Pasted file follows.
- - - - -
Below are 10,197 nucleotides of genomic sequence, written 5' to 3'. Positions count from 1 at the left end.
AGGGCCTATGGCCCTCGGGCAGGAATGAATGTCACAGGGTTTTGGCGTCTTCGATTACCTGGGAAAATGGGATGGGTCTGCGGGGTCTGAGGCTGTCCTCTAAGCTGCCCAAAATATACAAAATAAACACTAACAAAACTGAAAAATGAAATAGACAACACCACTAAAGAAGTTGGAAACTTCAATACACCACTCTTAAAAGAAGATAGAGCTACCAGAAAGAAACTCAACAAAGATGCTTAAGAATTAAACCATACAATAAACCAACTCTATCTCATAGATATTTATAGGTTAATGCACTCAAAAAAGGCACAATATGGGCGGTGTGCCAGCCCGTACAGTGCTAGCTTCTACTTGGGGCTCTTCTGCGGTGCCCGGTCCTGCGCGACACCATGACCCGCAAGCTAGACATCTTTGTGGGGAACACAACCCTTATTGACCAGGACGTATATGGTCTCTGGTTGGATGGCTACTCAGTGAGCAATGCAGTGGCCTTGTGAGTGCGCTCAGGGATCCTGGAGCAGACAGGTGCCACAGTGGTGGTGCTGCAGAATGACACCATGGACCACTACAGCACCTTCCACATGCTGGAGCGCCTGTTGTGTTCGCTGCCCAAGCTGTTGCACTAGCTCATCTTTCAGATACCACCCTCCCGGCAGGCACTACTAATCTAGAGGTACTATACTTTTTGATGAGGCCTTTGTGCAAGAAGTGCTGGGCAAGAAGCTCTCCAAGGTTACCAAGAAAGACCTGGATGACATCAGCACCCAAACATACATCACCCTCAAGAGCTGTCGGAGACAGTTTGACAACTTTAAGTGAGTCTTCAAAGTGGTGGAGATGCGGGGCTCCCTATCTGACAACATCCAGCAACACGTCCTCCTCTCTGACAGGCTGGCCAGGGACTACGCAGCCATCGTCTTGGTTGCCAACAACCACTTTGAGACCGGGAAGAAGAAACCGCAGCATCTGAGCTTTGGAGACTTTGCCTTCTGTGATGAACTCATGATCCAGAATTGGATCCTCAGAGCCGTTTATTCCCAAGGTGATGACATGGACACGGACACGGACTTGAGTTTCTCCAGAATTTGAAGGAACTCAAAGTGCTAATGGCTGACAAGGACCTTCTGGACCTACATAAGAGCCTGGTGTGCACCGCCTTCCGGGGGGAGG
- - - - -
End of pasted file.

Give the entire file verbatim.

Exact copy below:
Below are 10,197 nucleotides of genomic sequence, written 5' to 3'. Positions count from 1 at the left end.
AGGGCCTATGGCCCTCGGGCAGGAATGAATGTCACAGGGTTTTGGCGTCTTCGATTACCTGGGAAAATGGGATGGGTCTGCGGGGTCTGAGGCTGTCCTCTAAGCTGCCCAAAATATACAAAATAAACACTAACAAAACTGAAAAATGAAATAGACAACACCACTAAAGAAGTTGGAAACTTCAATACACCACTCTTAAAAGAAGATAGAGCTACCAGAAAGAAACTCAACAAAGATGCTTAAGAATTAAACCATACAATAAACCAACTCTATCTCATAGATATTTATAGGTTAATGCACTCAAAAAAGGCACAATATGGGCGGTGTGCCAGCCCGTACAGTGCTAGCTTCTACTTGGGGCTCTTCTGCGGTGCCCGGTCCTGCGCGACACCATGACCCGCAAGCTAGACATCTTTGTGGGGAACACAACCCTTATTGACCAGGACGTATATGGTCTCTGGTTGGATGGCTACTCAGTGAGCAATGCAGTGGCCTTGTGAGTGCGCTCAGGGATCCTGGAGCAGACAGGTGCCACAGTGGTGGTGCTGCAGAATGACACCATGGACCACTACAGCACCTTCCACATGCTGGAGCGCCTGTTGTGTTCGCTGCCCAAGCTGTTGCACTAGCTCATCTTTCAGATACCACCCTCCCGGCAGGCACTACTAATCTAGAGGTACTATACTTTTTGATGAGGCCTTTGTGCAAGAAGTGCTGGGCAAGAAGCTCTCCAAGGTTACCAAGAAAGACCTGGATGACATCAGCACCCAAACATACATCACCCTCAAGAGCTGTCGGAGACAGTTTGACAACTTTAAGTGAGTCTTCAAAGTGGTGGAGATGCGGGGCTCCCTATCTGACAACATCCAGCAACACGTCCTCCTCTCTGACAGGCTGGCCAGGGACTACGCAGCCATCGTCTTGGTTGCCAACAACCACTTTGAGACCGGGAAGAAGAAACCGCAGCATCTGAGCTTTGGAGACTTTGCCTTCTGTGATGAACTCATGATCCAGAATTGGATCCTCAGAGCCGTTTATTCCCAAGGTGATGACATGGACACGGACACGGACTTGAGTTTCTCCAGAATTTGAAGGAACTCAAAGTGCTAATGGCTGACAAGGACCTTCTGGACCTACATAAGAGCCTGGTGTGCACCGCCTTCCGGGGGGAGG